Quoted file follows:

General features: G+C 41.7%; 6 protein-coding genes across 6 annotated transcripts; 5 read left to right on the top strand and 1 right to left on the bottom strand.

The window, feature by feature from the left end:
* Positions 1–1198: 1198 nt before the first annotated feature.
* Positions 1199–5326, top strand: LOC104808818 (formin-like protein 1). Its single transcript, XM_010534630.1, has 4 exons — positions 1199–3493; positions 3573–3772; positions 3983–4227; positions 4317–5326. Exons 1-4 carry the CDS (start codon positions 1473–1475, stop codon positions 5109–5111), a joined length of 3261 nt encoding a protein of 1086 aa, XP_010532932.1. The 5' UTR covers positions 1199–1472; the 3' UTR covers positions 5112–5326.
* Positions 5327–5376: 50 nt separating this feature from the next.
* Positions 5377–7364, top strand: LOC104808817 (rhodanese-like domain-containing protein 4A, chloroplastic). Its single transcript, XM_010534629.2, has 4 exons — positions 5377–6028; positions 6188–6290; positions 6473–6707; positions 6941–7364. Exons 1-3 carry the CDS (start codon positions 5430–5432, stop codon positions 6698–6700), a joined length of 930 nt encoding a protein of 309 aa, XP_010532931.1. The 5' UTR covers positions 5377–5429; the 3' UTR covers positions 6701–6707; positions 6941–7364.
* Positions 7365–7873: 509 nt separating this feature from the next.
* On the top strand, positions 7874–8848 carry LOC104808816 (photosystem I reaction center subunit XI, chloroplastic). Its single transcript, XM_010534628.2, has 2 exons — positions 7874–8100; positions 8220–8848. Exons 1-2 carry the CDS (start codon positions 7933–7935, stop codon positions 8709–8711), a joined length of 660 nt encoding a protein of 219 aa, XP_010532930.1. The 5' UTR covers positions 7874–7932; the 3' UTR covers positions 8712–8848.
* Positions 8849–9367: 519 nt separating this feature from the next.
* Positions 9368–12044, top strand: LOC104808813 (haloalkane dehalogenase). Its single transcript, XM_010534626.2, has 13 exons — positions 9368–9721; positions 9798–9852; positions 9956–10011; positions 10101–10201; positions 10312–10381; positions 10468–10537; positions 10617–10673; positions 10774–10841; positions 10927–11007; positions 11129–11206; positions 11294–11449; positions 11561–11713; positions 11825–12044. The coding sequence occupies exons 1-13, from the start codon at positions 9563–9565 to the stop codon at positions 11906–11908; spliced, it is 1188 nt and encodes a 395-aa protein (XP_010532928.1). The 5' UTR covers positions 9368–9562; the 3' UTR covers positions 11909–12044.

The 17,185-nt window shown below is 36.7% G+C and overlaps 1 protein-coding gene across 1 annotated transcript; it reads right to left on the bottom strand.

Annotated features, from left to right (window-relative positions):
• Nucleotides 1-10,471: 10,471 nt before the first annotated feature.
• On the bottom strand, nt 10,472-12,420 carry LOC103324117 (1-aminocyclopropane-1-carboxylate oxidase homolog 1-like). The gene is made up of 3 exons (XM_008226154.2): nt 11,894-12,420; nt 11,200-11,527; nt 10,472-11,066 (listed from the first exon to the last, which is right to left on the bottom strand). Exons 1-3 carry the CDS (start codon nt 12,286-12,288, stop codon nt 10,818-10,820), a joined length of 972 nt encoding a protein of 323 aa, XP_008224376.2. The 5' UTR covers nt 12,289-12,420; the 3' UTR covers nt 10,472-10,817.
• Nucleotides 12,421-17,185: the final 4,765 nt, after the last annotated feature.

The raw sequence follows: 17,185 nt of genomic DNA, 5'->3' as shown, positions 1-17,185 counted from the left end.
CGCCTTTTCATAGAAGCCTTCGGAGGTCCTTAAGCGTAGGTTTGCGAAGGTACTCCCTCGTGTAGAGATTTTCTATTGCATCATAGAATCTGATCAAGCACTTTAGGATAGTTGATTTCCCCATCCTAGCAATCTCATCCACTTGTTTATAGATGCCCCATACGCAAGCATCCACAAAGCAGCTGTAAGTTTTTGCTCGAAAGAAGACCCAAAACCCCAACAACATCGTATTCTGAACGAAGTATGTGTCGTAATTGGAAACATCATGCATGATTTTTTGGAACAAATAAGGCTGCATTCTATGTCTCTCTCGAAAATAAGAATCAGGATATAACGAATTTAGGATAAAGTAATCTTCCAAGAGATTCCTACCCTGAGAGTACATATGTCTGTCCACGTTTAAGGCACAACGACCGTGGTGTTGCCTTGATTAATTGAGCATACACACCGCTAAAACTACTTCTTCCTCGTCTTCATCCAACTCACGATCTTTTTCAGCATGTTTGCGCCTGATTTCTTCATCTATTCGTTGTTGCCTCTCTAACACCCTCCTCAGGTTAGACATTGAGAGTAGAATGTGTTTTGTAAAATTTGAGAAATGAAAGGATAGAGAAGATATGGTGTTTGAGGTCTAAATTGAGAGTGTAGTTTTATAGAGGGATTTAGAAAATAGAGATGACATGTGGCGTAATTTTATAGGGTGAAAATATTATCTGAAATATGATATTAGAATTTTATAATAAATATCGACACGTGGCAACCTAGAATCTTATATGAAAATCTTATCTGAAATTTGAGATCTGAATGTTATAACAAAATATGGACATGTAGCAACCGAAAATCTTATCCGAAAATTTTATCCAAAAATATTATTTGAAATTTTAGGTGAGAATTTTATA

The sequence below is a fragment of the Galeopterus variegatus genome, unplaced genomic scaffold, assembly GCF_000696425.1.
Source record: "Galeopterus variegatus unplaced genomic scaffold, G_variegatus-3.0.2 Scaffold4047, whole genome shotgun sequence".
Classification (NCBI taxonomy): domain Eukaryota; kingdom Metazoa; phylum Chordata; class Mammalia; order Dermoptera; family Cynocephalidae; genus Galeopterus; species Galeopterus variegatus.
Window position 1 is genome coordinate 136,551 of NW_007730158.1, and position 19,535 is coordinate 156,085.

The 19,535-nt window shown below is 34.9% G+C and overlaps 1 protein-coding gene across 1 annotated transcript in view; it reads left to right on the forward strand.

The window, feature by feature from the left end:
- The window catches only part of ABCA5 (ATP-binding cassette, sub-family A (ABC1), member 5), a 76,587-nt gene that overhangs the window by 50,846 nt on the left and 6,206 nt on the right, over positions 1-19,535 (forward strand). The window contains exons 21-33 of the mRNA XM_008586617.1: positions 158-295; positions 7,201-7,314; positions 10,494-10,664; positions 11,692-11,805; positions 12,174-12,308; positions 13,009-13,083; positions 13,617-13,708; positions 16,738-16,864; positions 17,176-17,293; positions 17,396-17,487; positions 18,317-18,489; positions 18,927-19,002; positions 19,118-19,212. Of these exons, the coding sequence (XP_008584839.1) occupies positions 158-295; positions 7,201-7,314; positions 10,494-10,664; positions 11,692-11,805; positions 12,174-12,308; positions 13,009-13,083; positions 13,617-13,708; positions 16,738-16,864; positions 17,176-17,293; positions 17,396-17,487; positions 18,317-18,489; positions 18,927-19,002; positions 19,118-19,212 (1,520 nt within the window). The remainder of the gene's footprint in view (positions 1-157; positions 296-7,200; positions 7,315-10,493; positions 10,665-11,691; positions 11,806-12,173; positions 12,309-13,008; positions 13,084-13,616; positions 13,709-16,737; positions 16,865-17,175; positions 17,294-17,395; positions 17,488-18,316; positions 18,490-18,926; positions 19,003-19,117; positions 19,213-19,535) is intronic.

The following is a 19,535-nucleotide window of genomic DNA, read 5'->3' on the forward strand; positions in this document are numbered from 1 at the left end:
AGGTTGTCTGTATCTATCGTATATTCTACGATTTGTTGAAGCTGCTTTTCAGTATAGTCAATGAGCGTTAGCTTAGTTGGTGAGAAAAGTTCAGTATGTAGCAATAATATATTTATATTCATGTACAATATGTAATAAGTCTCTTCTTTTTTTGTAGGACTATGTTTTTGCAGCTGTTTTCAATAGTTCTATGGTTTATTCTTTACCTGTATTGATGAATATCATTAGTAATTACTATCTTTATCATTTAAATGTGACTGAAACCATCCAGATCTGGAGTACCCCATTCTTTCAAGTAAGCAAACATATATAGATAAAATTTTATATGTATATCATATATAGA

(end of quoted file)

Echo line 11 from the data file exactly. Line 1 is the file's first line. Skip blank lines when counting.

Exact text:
The 17,185-nt window shown below is 36.7% G+C and overlaps 1 protein-coding gene across 1 annotated transcript; it reads right to left on the bottom strand.